US adds Xiaomi to its list of ‘Communist Chinese military companies’
The outgoing Trump administration continues to pressure China in its final days, adding Chinese smartphone giant Xiaomi, whose handsets account for almost a quarter of India’s market, to a list of “Communist Chinese military companies”.
The Pentagon on Thursday added Xiaomi Corporation – which recently surpassed Apple to become the world’s third largest smartphone maker – and eight other firms to the list of companies with alleged ties to the Chinese military in line with an executive order signed by President Donald Trump.
The other firms included aviation major Commercial Aircraft Corporation of China, China National Aviation Holding Co Ltd and Global Tone Communication Technology Co Ltd.
“The Department [of Defense] is determined to highlight and counter the People’s Republic of China’s (PRC) Military-Civil Fusion development strategy, which supports the modernisation goals of the People’s Liberation Army (PLA) by ensuring its access to advanced technologies and expertise acquired and developed by even those PRC companies, universities, and research programs that appear to be civilian entities,” the Pentagon said in a brief statement.
Since the Pentagon first released the names of Chinese firms with alleged ties to the military in June 2020, a total of 44 companies have been added to the list.
The executive order signed by Trump bars fresh American investments in the companies on the list, and existing US investors will have to divest their stakes in these firms by November this year.
The US had earlier blacklisted Huawei and pressured partners, including India, to keep the Chinese telecommunications giant out of their plans to develop 5G networks. Prior to the military standoff along the Line of Actual Control, the US focus on Huawei had become an irritant in India-China relations, and the Chinese side had pushed India to act independently on the issue of including Huawei in trials.
The listing of the companies by the Pentagon was part of a flurry of activity by the Trump administration in its dying days to keep up the pressure on China and was in line with President Trump’s personal push against China, especially in trade issues.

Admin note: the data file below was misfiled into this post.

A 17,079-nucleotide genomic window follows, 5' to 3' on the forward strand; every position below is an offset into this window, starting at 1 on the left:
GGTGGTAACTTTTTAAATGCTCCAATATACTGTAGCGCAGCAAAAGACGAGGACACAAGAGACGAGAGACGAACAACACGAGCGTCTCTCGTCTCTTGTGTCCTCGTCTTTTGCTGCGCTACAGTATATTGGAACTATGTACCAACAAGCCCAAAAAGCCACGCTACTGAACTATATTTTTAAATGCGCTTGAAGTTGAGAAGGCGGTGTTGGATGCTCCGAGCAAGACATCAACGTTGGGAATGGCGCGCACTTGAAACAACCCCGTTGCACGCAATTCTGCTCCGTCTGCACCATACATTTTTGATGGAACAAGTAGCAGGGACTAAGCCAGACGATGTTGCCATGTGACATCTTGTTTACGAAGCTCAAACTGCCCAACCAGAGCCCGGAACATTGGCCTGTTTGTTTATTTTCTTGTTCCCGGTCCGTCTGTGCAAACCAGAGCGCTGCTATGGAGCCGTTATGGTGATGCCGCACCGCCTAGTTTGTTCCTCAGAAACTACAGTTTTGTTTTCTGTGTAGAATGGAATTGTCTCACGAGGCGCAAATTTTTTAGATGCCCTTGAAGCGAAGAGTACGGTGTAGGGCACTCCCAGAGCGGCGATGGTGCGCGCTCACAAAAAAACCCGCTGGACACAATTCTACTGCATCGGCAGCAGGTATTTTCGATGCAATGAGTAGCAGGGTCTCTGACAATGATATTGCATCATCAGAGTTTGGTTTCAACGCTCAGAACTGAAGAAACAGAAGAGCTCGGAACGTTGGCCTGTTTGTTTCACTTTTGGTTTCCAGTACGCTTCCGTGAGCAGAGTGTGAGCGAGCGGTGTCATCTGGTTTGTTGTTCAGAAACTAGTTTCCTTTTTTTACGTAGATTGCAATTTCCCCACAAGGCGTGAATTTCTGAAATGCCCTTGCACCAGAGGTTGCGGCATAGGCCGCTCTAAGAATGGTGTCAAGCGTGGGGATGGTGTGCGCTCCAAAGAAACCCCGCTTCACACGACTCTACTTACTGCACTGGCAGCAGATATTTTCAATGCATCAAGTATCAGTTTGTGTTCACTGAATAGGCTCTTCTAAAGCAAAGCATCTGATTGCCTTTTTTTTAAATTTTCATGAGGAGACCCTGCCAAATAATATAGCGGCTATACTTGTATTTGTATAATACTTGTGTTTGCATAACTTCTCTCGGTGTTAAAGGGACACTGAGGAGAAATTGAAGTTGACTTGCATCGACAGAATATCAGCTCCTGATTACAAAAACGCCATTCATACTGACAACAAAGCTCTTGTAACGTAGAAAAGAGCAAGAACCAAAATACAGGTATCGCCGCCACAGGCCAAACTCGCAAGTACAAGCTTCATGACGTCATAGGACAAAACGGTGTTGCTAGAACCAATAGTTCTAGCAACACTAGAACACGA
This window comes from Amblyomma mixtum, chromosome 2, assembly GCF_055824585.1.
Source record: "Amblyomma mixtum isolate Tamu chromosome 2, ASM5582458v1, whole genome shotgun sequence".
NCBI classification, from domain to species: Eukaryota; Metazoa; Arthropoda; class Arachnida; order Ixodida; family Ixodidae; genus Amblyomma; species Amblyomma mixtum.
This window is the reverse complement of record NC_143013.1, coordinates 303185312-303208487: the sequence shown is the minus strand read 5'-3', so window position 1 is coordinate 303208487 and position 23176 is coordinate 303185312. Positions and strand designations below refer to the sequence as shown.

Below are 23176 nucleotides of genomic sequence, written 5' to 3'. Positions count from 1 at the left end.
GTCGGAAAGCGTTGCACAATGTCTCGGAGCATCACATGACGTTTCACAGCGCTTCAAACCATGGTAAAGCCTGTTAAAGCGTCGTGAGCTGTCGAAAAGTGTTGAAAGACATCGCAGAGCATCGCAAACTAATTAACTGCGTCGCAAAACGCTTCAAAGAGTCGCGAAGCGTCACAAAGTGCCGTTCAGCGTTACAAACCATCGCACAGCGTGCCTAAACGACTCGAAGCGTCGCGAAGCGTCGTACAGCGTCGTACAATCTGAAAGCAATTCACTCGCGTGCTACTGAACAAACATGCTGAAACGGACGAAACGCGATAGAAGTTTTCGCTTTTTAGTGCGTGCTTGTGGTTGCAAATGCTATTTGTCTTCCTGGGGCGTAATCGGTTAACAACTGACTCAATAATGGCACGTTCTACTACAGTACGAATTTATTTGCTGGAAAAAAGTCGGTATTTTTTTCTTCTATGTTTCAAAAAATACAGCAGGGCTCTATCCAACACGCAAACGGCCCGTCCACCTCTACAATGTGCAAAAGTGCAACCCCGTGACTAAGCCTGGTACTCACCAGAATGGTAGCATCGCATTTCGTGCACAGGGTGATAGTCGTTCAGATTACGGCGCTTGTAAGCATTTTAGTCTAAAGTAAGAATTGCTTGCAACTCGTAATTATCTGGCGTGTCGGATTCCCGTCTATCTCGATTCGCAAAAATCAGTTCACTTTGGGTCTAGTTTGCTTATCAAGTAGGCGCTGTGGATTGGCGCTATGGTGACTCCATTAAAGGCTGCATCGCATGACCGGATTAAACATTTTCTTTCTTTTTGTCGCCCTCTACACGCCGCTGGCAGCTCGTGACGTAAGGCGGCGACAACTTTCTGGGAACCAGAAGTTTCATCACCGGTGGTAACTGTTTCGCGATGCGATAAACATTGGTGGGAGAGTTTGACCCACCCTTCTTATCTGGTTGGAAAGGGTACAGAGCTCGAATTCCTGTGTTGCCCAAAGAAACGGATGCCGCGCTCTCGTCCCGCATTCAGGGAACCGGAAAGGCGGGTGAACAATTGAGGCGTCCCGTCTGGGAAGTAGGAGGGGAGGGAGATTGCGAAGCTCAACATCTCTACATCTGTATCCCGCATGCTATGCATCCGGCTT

On Thursday, the US commerce department also added state-run China National Offshore Oil Corporation (CNOOC) to its “entity list”, effectively limiting the export of American technology to the company. The department said CNOOC had helped China intimidate its neighbours in the troubled South China Sea.
“China’s reckless and belligerent actions in the South China Sea and its aggressive push to acquire sensitive intellectual property and technology for its militarisation efforts are a threat to US national security and the security of the international community,” US commerce secretary Wilbur Ross said in a statement.
Some experts have suggested that the Trump administration’s actions are aimed at forcing the incoming Biden administration to keep up the pressure on China. While most observers believe president-elect Joe Biden will opt for a less confrontational approach, his decision to appoint veteran diplomat Kurt Campbell to the new post of “Indo-Pacific coordinator” has been seen as a signal that the focus will remain on China and its assertive actions across the region.
The growth in Xiaomi’s global market share has been facilitated by a decline in Huawei’s sales after the giant was blacklisted by the Trump administration and its smartphones were cut off from essential services provided by Google. Sales in India’s booming handsets market has accounted for a substantial chunk of Xiaomi’s success.
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